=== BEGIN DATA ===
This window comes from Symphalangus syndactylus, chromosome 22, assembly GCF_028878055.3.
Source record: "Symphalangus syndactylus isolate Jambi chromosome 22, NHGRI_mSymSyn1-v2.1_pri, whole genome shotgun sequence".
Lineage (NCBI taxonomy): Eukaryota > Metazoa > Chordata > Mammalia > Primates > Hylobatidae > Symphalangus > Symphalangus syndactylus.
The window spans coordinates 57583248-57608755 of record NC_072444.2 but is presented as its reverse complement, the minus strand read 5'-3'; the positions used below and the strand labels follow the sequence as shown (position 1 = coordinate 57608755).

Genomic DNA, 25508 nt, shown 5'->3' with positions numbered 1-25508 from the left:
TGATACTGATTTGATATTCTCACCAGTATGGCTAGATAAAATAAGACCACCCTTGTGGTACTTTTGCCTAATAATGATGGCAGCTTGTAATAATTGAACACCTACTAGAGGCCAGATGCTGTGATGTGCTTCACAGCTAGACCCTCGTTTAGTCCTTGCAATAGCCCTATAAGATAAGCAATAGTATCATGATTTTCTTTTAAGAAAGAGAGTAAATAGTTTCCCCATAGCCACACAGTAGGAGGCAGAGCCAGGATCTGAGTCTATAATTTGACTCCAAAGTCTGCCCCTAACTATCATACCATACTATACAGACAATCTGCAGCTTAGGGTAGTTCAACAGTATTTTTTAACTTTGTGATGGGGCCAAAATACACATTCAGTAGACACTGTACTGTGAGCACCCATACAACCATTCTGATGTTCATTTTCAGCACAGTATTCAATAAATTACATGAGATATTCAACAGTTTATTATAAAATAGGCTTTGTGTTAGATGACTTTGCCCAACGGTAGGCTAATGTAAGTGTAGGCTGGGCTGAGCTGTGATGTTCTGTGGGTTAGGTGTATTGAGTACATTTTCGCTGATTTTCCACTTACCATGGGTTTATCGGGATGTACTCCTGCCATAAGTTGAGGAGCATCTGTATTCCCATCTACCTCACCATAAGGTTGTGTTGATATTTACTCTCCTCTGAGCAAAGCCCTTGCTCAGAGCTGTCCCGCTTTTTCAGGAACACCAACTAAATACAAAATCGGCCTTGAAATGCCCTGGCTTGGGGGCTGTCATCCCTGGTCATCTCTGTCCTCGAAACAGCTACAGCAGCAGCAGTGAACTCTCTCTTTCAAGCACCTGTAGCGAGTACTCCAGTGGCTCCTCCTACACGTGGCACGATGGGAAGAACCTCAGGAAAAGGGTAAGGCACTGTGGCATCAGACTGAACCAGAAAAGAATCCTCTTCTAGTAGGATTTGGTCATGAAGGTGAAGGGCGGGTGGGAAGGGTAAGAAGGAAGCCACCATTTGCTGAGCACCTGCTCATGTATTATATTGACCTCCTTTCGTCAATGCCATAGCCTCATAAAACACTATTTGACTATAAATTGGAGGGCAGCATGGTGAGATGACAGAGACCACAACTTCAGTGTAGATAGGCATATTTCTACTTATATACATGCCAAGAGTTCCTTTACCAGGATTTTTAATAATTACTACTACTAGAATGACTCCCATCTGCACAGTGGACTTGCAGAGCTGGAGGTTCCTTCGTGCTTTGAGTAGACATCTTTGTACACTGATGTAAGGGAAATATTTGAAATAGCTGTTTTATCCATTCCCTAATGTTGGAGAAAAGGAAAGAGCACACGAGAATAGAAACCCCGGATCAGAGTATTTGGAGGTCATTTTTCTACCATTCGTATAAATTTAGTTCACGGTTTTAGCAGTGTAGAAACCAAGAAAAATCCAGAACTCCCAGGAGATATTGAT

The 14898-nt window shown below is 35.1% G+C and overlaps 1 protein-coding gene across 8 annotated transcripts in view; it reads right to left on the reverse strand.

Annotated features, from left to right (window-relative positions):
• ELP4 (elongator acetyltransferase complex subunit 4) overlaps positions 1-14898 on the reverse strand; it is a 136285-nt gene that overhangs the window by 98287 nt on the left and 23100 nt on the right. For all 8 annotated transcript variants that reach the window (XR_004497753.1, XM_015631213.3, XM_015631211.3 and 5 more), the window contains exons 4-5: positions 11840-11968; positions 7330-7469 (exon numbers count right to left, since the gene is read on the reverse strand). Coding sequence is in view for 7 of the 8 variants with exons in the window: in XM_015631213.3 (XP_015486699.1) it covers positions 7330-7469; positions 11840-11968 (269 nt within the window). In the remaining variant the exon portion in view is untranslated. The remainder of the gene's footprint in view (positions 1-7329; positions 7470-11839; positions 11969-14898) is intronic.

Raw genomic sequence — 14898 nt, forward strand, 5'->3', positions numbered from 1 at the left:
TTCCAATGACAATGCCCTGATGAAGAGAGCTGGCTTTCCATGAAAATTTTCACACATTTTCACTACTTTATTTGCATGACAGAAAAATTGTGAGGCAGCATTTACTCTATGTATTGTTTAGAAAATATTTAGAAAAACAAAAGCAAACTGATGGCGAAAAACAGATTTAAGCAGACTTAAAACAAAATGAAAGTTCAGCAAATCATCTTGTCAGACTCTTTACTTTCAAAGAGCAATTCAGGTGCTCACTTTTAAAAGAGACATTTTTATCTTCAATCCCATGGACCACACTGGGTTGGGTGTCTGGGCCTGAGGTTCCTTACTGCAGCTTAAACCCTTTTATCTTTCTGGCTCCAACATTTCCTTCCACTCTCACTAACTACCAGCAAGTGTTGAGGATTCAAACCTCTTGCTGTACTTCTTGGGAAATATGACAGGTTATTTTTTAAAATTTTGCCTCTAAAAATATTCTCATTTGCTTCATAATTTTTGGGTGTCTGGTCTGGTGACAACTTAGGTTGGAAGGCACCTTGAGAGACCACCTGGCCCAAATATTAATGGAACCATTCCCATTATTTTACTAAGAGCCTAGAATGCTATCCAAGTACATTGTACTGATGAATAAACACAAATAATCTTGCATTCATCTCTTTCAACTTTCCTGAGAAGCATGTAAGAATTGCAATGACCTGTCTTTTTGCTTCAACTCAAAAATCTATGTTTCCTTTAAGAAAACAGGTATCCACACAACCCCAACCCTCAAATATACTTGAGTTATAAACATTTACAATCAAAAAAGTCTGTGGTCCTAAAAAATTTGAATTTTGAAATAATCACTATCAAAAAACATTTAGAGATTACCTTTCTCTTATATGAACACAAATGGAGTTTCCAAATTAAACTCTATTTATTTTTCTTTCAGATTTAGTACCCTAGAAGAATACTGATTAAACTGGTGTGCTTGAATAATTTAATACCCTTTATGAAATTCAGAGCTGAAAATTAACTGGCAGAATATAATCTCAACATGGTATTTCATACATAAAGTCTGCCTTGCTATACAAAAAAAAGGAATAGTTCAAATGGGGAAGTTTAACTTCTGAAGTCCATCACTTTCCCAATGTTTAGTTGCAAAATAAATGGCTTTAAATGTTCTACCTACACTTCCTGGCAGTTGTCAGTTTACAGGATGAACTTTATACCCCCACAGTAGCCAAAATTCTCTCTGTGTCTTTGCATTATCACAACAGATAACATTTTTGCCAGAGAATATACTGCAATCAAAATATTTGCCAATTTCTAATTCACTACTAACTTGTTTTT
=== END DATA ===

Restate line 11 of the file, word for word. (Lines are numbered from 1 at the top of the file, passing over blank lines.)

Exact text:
TTCCAATGACAATGCCCTGATGAAGAGAGCTGGCTTTCCATGAAAATTTTCACACATTTTCACTACTTTATTTGCATGACAGAAAAATTGTGAGGCAGCATTTACTCTATGTATTGTTTAGAAAATATTTAGAAAAACAAAAGCAAACTGATGGCGAAAAACAGATTTAAGCAGACTTAAAACAAAATGAAAGTTCAGCAAATCATCTTGTCAGACTCTTTACTTTCAAAGAGCAATTCAGGTGCTCACTTTTAAAAGAGACATTTTTATCTTCAATCCCATGGACCACACTGGGTTGGGTGTCTGGGCCTGAGGTTCCTTACTGCAGCTTAAACCCTTTTATCTTTCTGGCTCCAACATTTCCTTCCACTCTCACTAACTACCAGCAAGTGTTGAGGATTCAAACCTCTTGCTGTACTTCTTGGGAAATATGACAGGTTATTTTTTAAAATTTTGCCTCTAAAAATATTCTCATTTGCTTCATAATTTTTGGGTGTCTGGTCTGGTGACAACTTAGGTTGGAAGGCACCTTGAGAGACCACCTGGCCCAAATATTAATGGAACCATTCCCATTATTTTACTAAGAGCCTAGAATGCTATCCAAGTACATTGTACTGATGAATAAACACAAATAATCTTGCATTCATCTCTTTCAACTTTCCTGAGAAGCATGTAAGAATTGCAATGACCTGTCTTTTTGCTTCAACTCAAAAATCTATGTTTCCTTTAAGAAAACAGGTATCCACACAACCCCAACCCTCAAATATACTTGAGTTATAAACATTTACAATCAAAAAAGTCTGTGGTCCTAAAAAATTTGAATTTTGAAATAATCACTATCAAAAAACATTTAGAGATTACCTTTCTCTTATATGAACACAAATGGAGTTTCCAAATTAAACTCTATTTATTTTTCTTTCAGATTTAGTACCCTAGAAGAATACTGATTAAACTGGTGTGCTTGAATAATTTAATACCCTTTATGAAATTCAGAGCTGAAAATTAACTGGCAGAATATAATCTCAACATGGTATTTCATACATAAAGTCTGCCTTGCTATACAAAAAAAAGGAATAGTTCAAATGGGGAAGTTTAACTTCTGAAGTCCATCACTTTCCCAATGTTTAGTTGCAAAATAAATGGCTTTAAATGTTCTACCTACACTTCCTGGCAGTTGTCAGTTTACAGGATGAACTTTATACCCCCACAGTAGCCAAAATTCTCTCTGTGTCTTTGCATTATCACAACAGATAACATTTTTGCCAGAGAATATACTGCAATCAAAATATTTGCCAATTTCTAATTCACTACTAACTTGTTTTT